UPDATE: 6:13 p.m.
COLUMBIA — Two MU students arrested in connection with the Feb. 26 cotton ball incident at the Gaines/Oldham Black Culture Center have been officially charged with littering — not a hate crime.
Boone County Assistant Prosecutor Ryan Haigh said both Zachary Tucker, 21, and Sean Fitzgerald, 19, face Class A misdemeanor charges. They were arrested on suspicion of tampering in the second degree on March 2. MU Police said then that the incident was classified as a hate crime, which would have had the possibility of a harsher penalty.
A Class A misdemeanor carries a maximum one-year sentence or a fine, or both.
The two students spread cotton balls in front of the center, sparking outrage from students and the community. They apologized for the incident through their attorneys on March 5.
"When it's said and done, the cotton balls on the lawn being blown around didn't amount to the level of substantial interference as it is defined by the law," Haigh said, using the language that defines a tampering charge.
"We are disappointed but not surprised," Kevin O'Brien, Fitzgerald's attorney, said of the charges today. "We are very concerned about the charges. We take them very seriously."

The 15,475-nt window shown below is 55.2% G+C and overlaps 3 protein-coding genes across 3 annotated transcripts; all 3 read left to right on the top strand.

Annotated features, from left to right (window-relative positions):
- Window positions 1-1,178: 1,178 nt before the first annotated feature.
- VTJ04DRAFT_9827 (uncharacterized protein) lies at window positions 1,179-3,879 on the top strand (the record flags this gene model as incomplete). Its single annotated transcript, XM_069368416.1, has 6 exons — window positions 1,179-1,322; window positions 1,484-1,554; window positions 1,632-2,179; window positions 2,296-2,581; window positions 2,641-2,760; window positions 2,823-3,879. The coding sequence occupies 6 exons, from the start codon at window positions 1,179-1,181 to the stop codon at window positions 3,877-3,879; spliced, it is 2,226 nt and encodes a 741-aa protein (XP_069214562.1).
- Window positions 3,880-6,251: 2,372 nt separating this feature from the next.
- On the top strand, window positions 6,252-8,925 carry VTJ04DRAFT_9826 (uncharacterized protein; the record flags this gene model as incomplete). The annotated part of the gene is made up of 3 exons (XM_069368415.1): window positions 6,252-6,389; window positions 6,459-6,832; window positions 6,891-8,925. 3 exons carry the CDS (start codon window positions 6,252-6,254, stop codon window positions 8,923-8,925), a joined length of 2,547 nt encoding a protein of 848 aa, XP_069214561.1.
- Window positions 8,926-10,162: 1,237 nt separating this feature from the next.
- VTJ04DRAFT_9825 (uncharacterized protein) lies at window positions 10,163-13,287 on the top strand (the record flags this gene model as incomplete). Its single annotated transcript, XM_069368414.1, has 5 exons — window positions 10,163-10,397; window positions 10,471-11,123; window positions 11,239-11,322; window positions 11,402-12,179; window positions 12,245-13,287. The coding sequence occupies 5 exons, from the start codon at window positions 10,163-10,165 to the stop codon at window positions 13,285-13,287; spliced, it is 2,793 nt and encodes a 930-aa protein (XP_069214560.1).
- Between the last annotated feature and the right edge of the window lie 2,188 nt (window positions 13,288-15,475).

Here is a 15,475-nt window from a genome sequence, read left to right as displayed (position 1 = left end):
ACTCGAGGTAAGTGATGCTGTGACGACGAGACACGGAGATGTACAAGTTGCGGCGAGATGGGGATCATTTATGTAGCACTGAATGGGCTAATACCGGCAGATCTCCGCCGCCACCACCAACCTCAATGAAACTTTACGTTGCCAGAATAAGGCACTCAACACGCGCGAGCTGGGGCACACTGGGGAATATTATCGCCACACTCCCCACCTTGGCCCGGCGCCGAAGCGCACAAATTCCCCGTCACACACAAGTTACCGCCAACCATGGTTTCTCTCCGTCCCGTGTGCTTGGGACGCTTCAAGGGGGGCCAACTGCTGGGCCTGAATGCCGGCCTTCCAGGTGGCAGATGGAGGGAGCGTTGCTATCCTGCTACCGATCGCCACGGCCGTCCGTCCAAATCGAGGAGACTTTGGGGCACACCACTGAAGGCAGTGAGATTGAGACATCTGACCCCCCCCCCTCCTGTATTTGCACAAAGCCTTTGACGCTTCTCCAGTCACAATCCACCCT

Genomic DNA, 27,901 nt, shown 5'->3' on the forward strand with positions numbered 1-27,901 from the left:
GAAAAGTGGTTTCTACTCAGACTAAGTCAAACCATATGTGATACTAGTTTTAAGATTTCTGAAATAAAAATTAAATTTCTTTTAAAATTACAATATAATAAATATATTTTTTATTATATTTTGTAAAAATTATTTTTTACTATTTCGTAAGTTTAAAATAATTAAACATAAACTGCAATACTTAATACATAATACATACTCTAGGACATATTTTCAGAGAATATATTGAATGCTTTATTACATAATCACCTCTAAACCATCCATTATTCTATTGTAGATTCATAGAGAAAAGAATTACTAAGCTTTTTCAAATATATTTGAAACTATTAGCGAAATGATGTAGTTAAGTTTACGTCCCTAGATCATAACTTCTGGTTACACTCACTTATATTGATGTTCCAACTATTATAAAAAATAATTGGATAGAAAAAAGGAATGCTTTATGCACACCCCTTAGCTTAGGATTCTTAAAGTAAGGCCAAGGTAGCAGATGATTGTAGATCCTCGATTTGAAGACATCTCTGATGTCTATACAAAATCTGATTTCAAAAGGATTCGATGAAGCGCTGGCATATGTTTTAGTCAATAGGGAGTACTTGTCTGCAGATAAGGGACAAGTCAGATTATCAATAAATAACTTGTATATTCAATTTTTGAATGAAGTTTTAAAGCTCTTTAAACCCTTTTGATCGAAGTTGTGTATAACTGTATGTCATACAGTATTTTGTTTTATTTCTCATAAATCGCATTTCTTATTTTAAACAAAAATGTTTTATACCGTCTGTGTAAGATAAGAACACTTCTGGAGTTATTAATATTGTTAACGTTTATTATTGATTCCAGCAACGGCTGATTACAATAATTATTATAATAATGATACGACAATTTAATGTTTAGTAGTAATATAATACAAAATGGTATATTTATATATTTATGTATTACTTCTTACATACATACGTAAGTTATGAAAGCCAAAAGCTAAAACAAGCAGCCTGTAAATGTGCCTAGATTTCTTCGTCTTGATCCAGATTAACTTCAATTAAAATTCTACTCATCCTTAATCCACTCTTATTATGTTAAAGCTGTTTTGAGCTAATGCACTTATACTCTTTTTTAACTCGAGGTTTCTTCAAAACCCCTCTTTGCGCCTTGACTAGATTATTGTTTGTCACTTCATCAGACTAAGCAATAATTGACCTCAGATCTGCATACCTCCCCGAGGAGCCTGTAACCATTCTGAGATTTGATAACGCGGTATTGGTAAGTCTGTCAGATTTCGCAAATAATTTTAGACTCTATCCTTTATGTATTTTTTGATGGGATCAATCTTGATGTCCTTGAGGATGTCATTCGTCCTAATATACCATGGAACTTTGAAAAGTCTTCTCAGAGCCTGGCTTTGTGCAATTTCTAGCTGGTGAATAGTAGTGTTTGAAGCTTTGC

According to a previous Missourian article, both were temporarily suspended from MU following the incident. Tucker agreed to withdraw from the university until the fall semester, according to the article. O'Brien confirmed today that Fitzgerald had withdrawn as well.
MU News Bureau released a statement saying the university was not involved with the legal process or charges, but no one at the university has been reached for comment on whether the students will return to MU. The Missourian previously reported that Fitzgerald and Tucker must "meet an obligation" before being charged, though no one then would speak to what that obligation was.
O'Brien said today that the students must complete several tasks, including community service, to help their chances of being readmitted in the fall. He said there is a deadline on completing those tasks, but could not say when that deadline was.
In addition to their suspension from the university, both students were placed on an interim leave of absence from the Naval ROTC program, where they were both midshipmen.
"They will continue on a leave of absence until their standing within the university and their standing within the civil process has been determined, and then we will determine whether they are fit to continue in Naval ROTC," said Mike Waldhauser, commander of MU's Naval ROTC unit.
Nathan Stevens, director of the Black Culture Center, declined to comment on the charges.
Roger Worthington, assistant deputy chancellor and chief diversity officer at MU, said in an e-mail statement: "I believe that the university has taken pro-active steps to respond to this incident on our campus and to bring our internal process to a just conclusion. Nevertheless, it is clear that there is ongoing work that needs to be done."
A sentencing hearing has been set for April 29. Christopher Slusher, the attorney representing Tucker, said he anticipates Tucker will plead guilty. O'Brien said he anticipates Fitzgerald will plead guilty too.